What most people have use for though are Dosimeters you can buy a handheld radiation detector pretty cheap that are good addition to a survival kit. There are different kinds that you can use that will detect radiation. There are radiation badges that will tell you when radiation become high. Workers at nuclear power plants use these to inform them of how much radiation they have been exposed to. Now also children in the Fukushima prefecture have each been given a radiation badge so they know if they are exposed to radiation. Some come in the shape of a pen that you can carry in your pocket while other are made more compact so that you can attach them to your keychain. And then you have what is called a personal radiation monitor. These are also called Dosimeters and also normally called Geiger counters. Although not all use the Geiger-Muller Tube for the radiation detection some use a semiconductor instead. These and mostly the older geiger counters seen are pretty big to carry around, so they might not be best suited for a survival situation where you only need to carry the most important things. However if you have land and want to check radiation around the property and drinking water then these are the geiger counters to get because they are very well built units.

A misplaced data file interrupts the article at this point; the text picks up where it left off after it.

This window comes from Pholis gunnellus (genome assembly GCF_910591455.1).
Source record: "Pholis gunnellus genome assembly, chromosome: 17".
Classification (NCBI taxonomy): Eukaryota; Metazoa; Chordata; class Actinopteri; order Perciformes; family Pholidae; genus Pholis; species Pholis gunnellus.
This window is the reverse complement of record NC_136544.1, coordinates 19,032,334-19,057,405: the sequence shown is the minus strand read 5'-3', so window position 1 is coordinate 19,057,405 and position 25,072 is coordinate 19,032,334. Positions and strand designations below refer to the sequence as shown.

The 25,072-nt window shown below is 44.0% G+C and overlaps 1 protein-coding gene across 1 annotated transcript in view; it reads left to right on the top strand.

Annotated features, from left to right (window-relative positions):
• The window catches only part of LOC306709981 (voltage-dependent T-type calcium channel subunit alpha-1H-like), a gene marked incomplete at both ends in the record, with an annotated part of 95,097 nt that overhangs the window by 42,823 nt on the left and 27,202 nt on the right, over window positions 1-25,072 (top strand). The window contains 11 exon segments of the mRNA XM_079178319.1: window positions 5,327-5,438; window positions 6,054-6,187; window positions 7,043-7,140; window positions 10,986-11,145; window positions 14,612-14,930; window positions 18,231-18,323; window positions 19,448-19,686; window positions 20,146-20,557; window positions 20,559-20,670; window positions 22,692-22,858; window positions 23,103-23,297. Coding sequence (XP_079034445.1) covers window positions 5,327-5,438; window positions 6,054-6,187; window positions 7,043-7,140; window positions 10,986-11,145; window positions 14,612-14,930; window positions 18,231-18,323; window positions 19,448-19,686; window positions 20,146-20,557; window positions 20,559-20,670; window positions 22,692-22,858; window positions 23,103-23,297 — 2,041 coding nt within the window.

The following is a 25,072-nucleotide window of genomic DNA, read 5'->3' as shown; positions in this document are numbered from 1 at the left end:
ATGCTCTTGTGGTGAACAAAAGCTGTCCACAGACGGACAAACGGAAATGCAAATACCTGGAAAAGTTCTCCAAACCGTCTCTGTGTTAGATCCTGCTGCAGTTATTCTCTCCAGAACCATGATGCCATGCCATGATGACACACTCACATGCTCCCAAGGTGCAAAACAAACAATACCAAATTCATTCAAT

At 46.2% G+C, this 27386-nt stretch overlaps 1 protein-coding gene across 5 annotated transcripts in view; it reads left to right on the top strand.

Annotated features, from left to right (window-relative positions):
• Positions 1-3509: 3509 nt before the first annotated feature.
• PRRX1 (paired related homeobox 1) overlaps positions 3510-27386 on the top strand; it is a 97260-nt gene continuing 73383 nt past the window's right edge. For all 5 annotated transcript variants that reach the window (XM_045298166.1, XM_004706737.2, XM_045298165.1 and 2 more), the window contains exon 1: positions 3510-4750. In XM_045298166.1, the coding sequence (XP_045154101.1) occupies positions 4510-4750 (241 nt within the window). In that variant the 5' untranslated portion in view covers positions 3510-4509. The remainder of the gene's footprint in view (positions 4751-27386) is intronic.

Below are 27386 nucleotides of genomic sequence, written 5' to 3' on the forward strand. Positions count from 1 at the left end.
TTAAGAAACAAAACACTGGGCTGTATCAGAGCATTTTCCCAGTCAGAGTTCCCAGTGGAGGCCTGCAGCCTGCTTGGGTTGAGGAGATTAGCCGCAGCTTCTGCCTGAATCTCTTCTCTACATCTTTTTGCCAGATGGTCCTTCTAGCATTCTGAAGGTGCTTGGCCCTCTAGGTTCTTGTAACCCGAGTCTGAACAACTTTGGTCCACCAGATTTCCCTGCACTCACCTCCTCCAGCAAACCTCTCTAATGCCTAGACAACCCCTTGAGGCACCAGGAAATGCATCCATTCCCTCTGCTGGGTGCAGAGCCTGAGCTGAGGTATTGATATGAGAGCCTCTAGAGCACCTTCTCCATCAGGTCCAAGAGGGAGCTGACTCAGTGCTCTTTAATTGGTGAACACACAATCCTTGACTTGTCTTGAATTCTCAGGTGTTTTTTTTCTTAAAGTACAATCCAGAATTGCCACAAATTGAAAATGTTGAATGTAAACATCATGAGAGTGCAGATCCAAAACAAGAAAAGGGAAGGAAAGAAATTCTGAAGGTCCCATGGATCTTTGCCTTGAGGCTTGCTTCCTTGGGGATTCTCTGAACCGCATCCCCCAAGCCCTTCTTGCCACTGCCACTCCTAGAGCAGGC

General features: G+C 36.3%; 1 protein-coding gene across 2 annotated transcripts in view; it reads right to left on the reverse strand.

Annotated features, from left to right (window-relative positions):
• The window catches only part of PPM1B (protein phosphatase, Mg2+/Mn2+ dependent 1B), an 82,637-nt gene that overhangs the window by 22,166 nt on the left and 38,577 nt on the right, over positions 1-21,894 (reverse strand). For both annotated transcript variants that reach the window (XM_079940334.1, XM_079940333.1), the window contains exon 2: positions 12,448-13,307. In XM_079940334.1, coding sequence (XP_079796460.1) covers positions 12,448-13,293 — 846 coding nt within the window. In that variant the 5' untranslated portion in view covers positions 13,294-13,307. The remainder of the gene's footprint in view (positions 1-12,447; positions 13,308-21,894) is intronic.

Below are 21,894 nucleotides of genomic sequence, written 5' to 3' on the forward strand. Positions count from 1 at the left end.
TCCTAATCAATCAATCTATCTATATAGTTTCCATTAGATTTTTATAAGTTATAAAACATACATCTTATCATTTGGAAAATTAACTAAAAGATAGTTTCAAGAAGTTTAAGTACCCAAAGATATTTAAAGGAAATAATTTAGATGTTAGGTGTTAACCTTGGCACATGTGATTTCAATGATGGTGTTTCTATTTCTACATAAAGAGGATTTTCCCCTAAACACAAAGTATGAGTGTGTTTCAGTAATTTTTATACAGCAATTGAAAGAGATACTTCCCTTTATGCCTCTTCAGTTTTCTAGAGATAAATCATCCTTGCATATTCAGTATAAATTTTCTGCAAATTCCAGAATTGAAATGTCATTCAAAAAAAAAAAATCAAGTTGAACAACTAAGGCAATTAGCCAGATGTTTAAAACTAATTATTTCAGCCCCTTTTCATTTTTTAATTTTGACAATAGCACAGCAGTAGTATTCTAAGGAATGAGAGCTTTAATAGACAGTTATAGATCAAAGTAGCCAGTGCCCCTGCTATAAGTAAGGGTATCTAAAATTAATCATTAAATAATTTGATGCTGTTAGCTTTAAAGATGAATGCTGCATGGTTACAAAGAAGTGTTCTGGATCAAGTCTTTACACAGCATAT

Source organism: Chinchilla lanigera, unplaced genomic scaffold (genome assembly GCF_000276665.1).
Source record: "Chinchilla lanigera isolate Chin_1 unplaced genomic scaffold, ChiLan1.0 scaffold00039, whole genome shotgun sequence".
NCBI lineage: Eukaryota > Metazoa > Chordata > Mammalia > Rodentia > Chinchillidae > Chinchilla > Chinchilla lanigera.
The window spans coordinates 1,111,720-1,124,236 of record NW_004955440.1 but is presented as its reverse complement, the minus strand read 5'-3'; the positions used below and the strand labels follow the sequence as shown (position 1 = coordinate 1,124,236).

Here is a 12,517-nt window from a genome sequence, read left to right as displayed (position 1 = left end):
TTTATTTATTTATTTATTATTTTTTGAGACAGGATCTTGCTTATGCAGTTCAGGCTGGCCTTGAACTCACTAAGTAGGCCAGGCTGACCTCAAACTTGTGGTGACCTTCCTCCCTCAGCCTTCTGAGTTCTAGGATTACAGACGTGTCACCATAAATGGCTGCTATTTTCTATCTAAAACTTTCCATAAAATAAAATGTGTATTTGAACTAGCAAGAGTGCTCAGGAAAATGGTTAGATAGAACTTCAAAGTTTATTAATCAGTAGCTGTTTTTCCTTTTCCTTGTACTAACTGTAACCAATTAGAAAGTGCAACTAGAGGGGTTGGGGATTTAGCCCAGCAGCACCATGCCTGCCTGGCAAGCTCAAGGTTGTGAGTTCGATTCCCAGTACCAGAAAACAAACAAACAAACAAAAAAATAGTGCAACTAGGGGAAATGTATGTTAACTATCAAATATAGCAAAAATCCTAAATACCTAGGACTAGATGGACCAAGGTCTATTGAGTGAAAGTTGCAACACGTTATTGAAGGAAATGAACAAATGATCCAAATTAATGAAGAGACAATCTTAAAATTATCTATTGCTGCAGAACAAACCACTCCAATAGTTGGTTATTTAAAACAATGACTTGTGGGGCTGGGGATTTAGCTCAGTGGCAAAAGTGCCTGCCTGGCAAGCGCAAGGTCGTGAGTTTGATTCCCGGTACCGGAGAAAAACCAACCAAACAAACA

These are the once that you normally see people use. They have different units of radiation detection, because when it comes to radiation there are many standards used. some give the measurements in Rads, while other use Sieverts. Some have the maximum radiation value for the measured radioactivity quite low but they will still give you an idea of the amount of radiation in the area. With the units ranging from between background radiation 0.001 mSv/hr all the way up to 10 Sv/h. Normally a dosimeter will measure radiation in micro siverts per hour. If you were to walk into one of the reactor units at the Fukushima Daiichi Nuclear Plant you probably would get an error reading from your dosimeter because the radiation levels are so high there.